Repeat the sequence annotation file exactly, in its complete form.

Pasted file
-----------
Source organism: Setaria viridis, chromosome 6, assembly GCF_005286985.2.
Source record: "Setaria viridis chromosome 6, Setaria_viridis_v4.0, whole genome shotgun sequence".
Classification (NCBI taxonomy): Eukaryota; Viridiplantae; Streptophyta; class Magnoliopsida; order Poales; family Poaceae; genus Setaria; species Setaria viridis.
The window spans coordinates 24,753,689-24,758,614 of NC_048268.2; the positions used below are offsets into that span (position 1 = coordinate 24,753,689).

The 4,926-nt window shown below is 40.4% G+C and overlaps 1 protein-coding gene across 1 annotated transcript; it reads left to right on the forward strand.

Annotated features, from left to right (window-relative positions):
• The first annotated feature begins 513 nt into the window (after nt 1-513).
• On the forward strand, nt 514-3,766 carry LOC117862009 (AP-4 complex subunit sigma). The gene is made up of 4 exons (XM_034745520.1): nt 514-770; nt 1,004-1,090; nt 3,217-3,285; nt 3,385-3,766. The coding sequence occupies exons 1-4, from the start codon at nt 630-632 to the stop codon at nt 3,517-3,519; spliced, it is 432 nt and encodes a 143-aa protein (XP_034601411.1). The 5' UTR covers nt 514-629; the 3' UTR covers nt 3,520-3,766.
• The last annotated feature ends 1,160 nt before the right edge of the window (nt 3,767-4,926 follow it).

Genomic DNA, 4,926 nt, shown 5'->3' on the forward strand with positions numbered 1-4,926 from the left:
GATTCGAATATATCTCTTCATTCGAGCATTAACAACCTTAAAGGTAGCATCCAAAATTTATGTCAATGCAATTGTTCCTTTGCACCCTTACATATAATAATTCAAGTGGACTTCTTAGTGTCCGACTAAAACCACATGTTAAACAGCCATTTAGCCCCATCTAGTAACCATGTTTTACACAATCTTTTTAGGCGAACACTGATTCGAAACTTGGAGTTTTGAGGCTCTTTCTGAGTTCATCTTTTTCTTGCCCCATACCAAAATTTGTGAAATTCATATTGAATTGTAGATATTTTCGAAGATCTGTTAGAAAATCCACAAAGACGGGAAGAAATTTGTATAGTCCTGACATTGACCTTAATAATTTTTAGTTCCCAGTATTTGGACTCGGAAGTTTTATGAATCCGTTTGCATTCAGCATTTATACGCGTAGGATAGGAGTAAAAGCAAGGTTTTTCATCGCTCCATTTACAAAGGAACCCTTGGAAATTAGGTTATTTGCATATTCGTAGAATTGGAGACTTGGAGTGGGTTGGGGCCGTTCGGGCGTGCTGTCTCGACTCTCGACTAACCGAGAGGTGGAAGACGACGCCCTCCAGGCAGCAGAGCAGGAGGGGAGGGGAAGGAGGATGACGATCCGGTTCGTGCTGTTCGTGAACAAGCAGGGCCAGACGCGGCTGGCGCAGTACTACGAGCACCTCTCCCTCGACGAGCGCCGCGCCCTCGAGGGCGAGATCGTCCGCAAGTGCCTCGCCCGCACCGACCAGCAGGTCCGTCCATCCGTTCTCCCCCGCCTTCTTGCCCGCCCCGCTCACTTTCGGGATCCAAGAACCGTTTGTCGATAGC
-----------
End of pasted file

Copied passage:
Source organism: Setaria viridis, chromosome 6, assembly GCF_005286985.2.
Source record: "Setaria viridis chromosome 6, Setaria_viridis_v4.0, whole genome shotgun sequence".
Classification (NCBI taxonomy): Eukaryota; Viridiplantae; Streptophyta; class Magnoliopsida; order Poales; family Poaceae; genus Setaria; species Setaria viridis.
The window spans coordinates 24,753,689-24,758,614 of NC_048268.2; the positions used below are offsets into that span (position 1 = coordinate 24,753,689).

The 4,926-nt window shown below is 40.4% G+C and overlaps 1 protein-coding gene across 1 annotated transcript; it reads left to right on the forward strand.

Annotated features, from left to right (window-relative positions):
• The first annotated feature begins 513 nt into the window (after nt 1-513).
• On the forward strand, nt 514-3,766 carry LOC117862009 (AP-4 complex subunit sigma). The gene is made up of 4 exons (XM_034745520.1): nt 514-770; nt 1,004-1,090; nt 3,217-3,285; nt 3,385-3,766. The coding sequence occupies exons 1-4, from the start codon at nt 630-632 to the stop codon at nt 3,517-3,519; spliced, it is 432 nt and encodes a 143-aa protein (XP_034601411.1). The 5' UTR covers nt 514-629; the 3' UTR covers nt 3,520-3,766.
• The last annotated feature ends 1,160 nt before the right edge of the window (nt 3,767-4,926 follow it).

Genomic DNA, 4,926 nt, shown 5'->3' on the forward strand with positions numbered 1-4,926 from the left:
GATTCGAATATATCTCTTCATTCGAGCATTAACAACCTTAAAGGTAGCATCCAAAATTTATGTCAATGCAATTGTTCCTTTGCACCCTTACATATAATAATTCAAGTGGACTTCTTAGTGTCCGACTAAAACCACATGTTAAACAGCCATTTAGCCCCATCTAGTAACCATGTTTTACACAATCTTTTTAGGCGAACACTGATTCGAAACTTGGAGTTTTGAGGCTCTTTCTGAGTTCATCTTTTTCTTGCCCCATACCAAAATTTGTGAAATTCATATTGAATTGTAGATATTTTCGAAGATCTGTTAGAAAATCCACAAAGACGGGAAGAAATTTGTATAGTCCTGACATTGACCTTAATAATTTTTAGTTCCCAGTATTTGGACTCGGAAGTTTTATGAATCCGTTTGCATTCAGCATTTATACGCGTAGGATAGGAGTAAAAGCAAGGTTTTTCATCGCTCCATTTACAAAGGAACCCTTGGAAATTAGGTTATTTGCATATTCGTAGAATTGGAGACTTGGAGTGGGTTGGGGCCGTTCGGGCGTGCTGTCTCGACTCTCGACTAACCGAGAGGTGGAAGACGACGCCCTCCAGGCAGCAGAGCAGGAGGGGAGGGGAAGGAGGATGACGATCCGGTTCGTGCTGTTCGTGAACAAGCAGGGCCAGACGCGGCTGGCGCAGTACTACGAGCACCTCTCCCTCGACGAGCGCCGCGCCCTCGAGGGCGAGATCGTCCGCAAGTGCCTCGCCCGCACCGACCAGCAGGTCCGTCCATCCGTTCTCCCCCGCCTTCTTGCCCGCCCCGCTCACTTTCGGGATCCAAGAACCGTTTGTCGATAGC